In this case, the secret of commercial success is staying ahead of the competition by developing continuously improved software packages, supported by a strong marketing effort.
MapInfo, a new venture founded indeveloped the first software program for displaying maps and related databases on a personal computer. They are still the world leader, thanks to the improved and expanded versions of the original mapping system and to a broad spectrum of application packages issued regularly since first commercialization.
On the other hand, if the market is growing very fast and competitors are rushing in, the "window of opportunity" may close before the technology has been developed by the new entrant. In this case, it is better to acquire the technology and related know-how, in order to enter the market before it is too late.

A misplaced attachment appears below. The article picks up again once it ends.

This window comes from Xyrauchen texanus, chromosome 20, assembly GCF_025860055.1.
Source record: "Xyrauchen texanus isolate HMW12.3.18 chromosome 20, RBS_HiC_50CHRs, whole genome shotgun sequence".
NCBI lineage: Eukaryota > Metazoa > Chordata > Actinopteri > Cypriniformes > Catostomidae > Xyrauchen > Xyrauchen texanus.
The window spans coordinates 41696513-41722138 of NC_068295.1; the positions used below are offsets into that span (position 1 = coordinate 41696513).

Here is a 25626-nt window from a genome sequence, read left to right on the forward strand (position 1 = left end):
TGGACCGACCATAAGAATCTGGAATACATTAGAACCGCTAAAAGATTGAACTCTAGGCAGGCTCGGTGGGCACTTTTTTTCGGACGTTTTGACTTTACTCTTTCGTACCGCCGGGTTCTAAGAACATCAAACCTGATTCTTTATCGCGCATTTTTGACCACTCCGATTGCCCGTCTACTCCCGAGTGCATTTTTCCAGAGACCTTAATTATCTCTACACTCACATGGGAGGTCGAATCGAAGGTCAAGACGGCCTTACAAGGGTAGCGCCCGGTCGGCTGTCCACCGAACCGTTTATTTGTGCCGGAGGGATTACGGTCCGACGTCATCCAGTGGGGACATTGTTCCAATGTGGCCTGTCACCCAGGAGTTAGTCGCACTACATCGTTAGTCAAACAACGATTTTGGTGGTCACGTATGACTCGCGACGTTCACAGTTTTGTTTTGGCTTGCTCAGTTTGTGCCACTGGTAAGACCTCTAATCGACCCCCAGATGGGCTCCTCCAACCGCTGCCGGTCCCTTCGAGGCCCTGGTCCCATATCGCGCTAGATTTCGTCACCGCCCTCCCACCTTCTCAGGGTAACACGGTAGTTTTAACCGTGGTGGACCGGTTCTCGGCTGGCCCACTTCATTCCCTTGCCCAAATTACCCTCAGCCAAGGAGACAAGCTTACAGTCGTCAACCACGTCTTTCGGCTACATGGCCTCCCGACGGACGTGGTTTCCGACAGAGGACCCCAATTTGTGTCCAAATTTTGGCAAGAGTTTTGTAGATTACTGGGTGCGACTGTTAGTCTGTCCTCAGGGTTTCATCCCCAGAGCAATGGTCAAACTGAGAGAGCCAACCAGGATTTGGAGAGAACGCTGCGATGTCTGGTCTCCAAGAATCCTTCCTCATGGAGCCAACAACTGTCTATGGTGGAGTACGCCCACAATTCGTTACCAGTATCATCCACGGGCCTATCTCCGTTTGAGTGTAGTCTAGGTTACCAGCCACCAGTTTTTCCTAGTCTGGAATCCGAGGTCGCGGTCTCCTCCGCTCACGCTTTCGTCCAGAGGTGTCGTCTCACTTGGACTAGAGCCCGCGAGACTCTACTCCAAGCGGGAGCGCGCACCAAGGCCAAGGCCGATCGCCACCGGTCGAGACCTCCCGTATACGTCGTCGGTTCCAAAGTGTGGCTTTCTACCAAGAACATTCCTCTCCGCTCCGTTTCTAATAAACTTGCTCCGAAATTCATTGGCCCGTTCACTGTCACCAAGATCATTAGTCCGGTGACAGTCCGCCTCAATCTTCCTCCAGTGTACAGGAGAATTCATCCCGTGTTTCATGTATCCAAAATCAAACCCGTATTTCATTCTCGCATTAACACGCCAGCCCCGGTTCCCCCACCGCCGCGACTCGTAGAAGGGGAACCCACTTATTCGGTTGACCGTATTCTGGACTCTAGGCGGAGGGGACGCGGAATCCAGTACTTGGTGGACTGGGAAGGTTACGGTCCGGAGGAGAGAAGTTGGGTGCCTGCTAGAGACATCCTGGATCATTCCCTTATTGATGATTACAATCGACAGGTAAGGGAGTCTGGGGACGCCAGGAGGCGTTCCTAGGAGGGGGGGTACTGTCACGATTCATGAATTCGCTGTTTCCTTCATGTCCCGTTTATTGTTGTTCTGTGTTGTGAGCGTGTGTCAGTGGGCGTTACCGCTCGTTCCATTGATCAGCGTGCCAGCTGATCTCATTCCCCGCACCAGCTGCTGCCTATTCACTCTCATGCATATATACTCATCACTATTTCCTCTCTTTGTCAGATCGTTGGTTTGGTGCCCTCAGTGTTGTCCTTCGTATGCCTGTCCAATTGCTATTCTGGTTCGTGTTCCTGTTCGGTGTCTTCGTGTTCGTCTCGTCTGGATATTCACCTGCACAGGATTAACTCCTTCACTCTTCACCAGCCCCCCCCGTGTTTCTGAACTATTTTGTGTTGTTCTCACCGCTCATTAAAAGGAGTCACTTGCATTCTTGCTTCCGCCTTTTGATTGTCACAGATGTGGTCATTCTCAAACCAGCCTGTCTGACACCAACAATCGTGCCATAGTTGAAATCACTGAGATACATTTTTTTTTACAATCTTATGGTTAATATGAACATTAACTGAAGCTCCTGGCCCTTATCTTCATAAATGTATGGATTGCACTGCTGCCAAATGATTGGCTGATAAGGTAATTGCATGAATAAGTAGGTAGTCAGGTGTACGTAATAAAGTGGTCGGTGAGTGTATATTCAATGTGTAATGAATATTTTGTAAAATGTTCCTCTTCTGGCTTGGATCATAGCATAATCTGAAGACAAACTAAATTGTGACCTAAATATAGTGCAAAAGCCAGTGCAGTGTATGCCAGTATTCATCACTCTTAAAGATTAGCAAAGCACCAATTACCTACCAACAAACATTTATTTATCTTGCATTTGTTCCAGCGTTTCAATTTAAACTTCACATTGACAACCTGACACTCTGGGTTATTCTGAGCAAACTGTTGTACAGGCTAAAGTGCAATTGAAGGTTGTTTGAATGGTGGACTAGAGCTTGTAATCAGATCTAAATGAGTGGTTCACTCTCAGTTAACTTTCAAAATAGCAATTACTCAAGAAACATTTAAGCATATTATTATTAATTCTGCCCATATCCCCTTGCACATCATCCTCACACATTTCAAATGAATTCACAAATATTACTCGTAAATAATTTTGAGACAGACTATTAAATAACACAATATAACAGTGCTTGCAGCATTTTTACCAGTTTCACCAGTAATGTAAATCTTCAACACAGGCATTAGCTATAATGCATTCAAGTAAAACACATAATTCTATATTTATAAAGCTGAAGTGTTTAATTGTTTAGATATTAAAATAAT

For instance, in December America Online acquired Netscape, the company with the most expertise in Internet browser software, in order to be able to compete effectively with Microsoft, Yahoo! On the other hand, acquiring technology entails a much lower risk, since the product, process, or service, can be seen and tested before the contract is signed.
This is the reason why rapidly industrializing countries represent a major fast-growing market for technology available from the more advanced nations. In the past such countries acquired older, obsolescent versions of technology, but now they demand the latest, in order to be competitive in the global marketplace.
Regardless of whether the technology is acquired or developed, there is always the risk that it will soon become obsolete and be displaced by a superior technology. This risk cannot be entirely removed, but it can be considerably reduced by careful technology forecasting and planning.